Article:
I'm working on a poem for my next workshop, and my feet keep coming out all wrong:
Métis (a fragment after Keats)
Volcanic Age: young gods but newly bound,
And she a barefoot girl with owl's eyes
The source's maid, Oceanus' sound
And gentle counsel; mother of the wise
Girl Tritogenia, migrainous surprise
Athena: seahorse child of Zeus' crown.
Wise Counsel slept mornings in, hair unbound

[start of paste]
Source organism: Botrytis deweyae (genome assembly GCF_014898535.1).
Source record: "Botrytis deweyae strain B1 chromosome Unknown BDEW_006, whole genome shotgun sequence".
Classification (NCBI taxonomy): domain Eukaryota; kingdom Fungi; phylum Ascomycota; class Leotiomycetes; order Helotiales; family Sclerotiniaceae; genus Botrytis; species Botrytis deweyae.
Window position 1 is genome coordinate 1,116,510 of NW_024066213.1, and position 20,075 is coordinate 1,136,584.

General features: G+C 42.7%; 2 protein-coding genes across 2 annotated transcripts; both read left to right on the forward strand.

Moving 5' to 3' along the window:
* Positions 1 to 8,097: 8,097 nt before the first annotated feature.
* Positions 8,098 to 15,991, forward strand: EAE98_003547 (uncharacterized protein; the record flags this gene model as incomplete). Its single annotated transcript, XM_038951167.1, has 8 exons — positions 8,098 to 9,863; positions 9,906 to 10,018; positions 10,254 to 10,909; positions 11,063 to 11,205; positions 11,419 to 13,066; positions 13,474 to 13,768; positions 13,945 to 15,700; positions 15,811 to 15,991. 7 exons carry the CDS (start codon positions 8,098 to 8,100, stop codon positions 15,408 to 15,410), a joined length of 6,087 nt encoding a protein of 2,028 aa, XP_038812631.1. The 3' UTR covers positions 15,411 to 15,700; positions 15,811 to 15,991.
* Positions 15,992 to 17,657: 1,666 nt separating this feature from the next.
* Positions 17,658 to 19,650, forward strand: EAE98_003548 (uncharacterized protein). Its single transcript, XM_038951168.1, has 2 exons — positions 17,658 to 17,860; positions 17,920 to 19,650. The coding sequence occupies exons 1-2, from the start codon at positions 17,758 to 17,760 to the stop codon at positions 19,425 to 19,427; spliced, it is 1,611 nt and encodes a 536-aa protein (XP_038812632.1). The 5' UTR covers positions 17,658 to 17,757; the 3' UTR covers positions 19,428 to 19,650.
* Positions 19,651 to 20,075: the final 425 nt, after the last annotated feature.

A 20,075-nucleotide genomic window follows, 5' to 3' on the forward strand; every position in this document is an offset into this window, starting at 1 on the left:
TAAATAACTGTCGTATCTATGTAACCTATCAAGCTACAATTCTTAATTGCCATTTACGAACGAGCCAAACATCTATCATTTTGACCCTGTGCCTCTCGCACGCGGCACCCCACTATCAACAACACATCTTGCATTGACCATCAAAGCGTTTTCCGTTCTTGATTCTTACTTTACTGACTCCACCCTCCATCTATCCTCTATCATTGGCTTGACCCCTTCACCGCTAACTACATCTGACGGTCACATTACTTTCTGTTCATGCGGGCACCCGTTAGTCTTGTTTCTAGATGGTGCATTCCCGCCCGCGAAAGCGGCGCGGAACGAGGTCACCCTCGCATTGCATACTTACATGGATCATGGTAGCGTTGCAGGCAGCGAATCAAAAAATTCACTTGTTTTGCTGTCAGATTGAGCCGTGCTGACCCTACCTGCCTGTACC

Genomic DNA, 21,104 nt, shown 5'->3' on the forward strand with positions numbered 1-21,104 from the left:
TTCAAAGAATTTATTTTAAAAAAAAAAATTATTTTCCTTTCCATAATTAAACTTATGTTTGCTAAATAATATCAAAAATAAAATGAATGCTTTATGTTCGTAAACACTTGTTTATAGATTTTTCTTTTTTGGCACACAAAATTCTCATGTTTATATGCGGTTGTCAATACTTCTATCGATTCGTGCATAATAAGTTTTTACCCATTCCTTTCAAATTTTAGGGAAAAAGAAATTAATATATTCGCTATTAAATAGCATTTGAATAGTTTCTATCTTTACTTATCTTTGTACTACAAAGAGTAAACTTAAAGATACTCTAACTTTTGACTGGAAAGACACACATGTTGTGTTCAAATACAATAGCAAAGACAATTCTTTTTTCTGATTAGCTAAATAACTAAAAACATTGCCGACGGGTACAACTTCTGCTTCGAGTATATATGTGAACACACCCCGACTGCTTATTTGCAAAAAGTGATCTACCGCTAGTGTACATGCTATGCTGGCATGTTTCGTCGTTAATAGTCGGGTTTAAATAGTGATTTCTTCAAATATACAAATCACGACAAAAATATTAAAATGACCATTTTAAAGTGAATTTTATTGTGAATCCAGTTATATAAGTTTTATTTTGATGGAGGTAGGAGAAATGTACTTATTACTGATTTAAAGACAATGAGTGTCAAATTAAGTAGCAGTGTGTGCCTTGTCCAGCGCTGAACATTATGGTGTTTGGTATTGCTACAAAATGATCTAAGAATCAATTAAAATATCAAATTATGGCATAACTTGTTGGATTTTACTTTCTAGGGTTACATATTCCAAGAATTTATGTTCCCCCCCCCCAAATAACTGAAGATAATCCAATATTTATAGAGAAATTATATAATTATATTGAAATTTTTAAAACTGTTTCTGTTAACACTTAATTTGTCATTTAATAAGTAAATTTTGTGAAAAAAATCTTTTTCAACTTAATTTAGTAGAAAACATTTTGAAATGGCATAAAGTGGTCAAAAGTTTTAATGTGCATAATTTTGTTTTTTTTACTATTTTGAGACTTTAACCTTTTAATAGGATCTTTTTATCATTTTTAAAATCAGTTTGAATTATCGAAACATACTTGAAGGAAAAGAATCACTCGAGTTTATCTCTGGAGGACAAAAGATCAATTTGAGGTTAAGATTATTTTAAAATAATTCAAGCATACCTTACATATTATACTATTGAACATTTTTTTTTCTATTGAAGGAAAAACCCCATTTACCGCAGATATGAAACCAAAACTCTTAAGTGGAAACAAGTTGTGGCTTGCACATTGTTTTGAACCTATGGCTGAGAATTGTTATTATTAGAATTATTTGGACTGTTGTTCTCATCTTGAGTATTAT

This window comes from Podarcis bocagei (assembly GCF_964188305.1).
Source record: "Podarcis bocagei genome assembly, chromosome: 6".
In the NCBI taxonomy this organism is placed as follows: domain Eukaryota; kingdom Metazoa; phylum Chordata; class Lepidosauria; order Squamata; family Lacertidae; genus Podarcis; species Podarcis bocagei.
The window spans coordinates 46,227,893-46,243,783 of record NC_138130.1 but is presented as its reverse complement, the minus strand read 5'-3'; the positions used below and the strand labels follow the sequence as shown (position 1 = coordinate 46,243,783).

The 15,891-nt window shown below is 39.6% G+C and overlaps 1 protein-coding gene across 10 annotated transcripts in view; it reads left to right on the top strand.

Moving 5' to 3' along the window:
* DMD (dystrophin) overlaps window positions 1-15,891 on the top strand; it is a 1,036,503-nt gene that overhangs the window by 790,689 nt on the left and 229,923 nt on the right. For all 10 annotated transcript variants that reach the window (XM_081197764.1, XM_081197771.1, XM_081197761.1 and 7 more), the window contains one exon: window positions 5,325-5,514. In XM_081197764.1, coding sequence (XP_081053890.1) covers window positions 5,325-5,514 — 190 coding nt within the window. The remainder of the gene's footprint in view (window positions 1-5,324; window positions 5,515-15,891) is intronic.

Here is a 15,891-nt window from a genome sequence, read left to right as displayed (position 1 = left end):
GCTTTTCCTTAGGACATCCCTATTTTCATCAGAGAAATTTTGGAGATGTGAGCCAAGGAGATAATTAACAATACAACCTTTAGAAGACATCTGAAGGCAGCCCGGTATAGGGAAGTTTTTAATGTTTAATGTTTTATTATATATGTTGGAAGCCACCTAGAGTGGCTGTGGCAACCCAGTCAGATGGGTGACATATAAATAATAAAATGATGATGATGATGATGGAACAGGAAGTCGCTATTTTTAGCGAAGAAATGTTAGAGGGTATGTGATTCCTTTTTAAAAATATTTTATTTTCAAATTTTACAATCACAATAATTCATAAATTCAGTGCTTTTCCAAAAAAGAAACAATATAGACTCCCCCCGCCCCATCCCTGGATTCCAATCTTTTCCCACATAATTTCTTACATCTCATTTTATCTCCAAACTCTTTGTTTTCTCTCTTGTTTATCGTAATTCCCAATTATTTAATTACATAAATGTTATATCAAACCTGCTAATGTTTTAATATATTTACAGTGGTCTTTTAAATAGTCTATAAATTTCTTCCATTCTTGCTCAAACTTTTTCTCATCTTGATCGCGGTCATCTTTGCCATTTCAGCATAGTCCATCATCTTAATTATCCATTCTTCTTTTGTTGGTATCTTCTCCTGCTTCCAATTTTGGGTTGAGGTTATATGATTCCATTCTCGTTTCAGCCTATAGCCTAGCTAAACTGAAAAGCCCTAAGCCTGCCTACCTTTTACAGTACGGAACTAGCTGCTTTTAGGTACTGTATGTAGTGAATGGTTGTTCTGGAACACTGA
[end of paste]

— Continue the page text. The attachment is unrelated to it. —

Gainst Zeus’ thund’rous arms, soft igneous thighs
Like rocks smoothed soft by rivers; longing lovers drown’d.
As dreamers sleep conjoin’d in Jungian fens,
Their exit breaths informing ev’nings gloam,
And lovers drown in exhalations -- men
Drawn off the path by light from phantom homes
As Aphrodite, luminescent, roams
The cookie-batter continents again.
So Métis, turning in her sleep, a wren
Spelunking snugly in her mountain home,
As biggest boy exhaled a soft psookhen.
But really. You try fitting Tritogenia and Oceanus into a Spencerian stanza. And that psookhen bit? Totally not sure about it. But see the liguistic path from 'psyche? Eh? Eh?